“Sometimes going to court is the only way to get to the end of the road. You have to be able to advocate for your client no matter what the forum is — negotiation, collaborative or litigation.” — Leigh Byers

Even though statistics show that more than 85% of all legal disputes are resolved out of court, the most commonly recognized process is litigation, which is generally the only option for those unable to reach agreement otherwise. Adversarial by definition, litigation requires that each party demonstrate proof in support of his or her claims and limits outcomes to those permissible under applicable law. Trial preparation usually involves a formal process of information gathering known as discovery. This process can include the requirement to produce documents and answer questions both in written and oral form; it can also include issuance of subpoenas for specific records, interviewing potential witnesses, hiring and working with experts, taking depositions, and preparing exhibits.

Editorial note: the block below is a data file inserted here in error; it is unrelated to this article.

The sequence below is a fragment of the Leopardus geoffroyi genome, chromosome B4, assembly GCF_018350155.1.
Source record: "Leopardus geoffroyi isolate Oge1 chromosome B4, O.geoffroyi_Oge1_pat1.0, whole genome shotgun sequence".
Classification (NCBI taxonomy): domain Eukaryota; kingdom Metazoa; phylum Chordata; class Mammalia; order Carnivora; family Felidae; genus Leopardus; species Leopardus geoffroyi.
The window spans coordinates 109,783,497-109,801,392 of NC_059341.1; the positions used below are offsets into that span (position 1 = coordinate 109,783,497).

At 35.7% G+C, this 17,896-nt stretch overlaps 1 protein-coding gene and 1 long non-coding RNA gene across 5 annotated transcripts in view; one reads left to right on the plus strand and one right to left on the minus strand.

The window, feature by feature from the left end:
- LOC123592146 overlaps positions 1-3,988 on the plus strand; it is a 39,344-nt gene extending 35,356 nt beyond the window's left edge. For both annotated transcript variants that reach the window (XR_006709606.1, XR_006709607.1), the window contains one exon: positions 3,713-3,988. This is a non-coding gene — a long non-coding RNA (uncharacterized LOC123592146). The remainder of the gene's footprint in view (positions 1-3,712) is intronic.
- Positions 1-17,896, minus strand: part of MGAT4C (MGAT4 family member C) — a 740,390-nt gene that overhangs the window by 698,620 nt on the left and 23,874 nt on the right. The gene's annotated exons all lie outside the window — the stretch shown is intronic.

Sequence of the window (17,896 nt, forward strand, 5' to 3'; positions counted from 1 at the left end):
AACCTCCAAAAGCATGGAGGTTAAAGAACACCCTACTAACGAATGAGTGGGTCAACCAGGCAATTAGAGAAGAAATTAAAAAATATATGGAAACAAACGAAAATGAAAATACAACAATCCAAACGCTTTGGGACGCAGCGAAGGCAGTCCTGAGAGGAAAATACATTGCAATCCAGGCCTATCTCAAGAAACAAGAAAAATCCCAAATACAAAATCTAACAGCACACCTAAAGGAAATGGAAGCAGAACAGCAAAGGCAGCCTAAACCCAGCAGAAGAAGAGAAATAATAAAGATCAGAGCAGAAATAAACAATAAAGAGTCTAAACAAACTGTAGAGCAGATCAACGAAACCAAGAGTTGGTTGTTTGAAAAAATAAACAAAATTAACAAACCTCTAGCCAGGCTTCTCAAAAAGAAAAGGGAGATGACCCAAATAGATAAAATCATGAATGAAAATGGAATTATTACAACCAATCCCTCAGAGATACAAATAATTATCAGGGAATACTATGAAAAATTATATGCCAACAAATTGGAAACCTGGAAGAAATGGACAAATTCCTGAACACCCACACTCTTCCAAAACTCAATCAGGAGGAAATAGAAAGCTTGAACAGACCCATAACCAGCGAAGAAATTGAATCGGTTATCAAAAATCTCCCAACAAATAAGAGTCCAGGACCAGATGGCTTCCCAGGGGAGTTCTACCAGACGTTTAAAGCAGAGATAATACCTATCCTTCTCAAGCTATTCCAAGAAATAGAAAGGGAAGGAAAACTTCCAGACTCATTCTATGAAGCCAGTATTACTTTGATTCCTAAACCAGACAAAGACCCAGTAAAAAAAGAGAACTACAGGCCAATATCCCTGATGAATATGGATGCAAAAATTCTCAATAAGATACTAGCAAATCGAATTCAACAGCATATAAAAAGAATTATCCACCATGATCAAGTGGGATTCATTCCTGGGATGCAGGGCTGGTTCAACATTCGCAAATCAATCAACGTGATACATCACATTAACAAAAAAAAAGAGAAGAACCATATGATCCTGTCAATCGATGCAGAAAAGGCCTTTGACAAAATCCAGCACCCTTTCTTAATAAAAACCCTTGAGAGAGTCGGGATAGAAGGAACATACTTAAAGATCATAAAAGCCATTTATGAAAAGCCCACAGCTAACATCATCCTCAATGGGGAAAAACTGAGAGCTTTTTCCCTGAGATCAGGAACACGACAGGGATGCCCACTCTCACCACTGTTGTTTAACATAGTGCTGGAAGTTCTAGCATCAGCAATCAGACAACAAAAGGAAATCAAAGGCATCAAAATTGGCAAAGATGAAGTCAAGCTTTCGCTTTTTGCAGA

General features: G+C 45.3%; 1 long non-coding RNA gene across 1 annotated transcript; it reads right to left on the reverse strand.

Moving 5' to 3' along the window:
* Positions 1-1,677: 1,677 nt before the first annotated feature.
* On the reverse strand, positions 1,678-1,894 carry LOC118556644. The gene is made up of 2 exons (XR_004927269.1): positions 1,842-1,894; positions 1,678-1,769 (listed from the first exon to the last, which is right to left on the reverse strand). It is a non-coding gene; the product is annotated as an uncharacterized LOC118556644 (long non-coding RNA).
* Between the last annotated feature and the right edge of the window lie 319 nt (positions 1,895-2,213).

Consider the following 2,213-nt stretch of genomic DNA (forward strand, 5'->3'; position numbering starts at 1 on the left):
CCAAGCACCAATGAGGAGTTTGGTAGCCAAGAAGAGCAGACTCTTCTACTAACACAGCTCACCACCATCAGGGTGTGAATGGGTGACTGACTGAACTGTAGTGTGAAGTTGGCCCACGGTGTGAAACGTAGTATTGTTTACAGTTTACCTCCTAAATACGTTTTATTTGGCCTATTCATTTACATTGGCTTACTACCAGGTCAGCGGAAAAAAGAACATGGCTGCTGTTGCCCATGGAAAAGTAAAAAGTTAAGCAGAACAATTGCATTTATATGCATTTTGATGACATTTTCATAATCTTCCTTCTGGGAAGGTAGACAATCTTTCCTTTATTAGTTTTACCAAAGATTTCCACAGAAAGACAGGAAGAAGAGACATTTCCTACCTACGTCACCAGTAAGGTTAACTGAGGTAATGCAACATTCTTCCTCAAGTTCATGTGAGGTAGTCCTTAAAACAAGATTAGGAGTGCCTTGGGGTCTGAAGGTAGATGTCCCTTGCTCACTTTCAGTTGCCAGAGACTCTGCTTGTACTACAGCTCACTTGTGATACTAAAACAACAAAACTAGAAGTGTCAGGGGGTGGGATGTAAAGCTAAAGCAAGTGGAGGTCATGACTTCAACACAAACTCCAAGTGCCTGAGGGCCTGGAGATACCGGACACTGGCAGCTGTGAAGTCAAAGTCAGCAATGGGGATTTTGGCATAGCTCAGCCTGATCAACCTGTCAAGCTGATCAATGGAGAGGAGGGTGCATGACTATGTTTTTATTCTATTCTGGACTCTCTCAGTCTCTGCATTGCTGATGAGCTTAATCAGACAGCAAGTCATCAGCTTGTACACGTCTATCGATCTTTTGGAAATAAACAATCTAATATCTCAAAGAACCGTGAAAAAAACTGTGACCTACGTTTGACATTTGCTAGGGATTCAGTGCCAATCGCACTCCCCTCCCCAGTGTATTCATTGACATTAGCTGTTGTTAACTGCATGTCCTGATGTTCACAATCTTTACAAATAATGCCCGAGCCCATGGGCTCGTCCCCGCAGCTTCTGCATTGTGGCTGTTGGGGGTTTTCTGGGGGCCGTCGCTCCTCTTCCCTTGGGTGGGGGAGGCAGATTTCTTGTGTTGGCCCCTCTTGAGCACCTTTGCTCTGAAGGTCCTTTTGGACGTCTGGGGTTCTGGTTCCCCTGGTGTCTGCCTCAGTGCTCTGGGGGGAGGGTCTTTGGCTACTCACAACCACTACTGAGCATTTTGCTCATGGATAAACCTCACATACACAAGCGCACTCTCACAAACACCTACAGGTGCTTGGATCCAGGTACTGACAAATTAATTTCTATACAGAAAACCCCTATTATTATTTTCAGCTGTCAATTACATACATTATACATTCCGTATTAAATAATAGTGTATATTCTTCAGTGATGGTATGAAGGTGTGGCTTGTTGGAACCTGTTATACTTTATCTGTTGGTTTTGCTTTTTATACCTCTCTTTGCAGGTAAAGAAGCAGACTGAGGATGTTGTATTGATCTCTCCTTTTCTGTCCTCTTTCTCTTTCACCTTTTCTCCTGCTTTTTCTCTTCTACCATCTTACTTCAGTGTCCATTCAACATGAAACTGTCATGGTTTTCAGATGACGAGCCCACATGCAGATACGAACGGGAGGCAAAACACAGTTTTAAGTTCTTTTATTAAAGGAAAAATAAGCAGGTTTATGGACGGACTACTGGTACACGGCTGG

Because the litigation process is often slow, and the timeline is dictated by the court, some situations may require that one or both parties petition the court for a temporary hearing and order to address financial and/or custodial arrangements while the case is pending.

Nevertheless, a case that commences as contested litigation is not required to conclude with a trial. In some cases, some issues may be resolved by agreement while others have to be tried to a judge for determination. Trials may range in duration from a couple of hours to several weeks, depending on the nature and complexity of the case, and depending on the particular judge, multiple trial days may be spread out over many months rather than tried in succession. We are fortunate to have good judges in Alabama, all of whom work hard to administer just outcomes when litigation is required.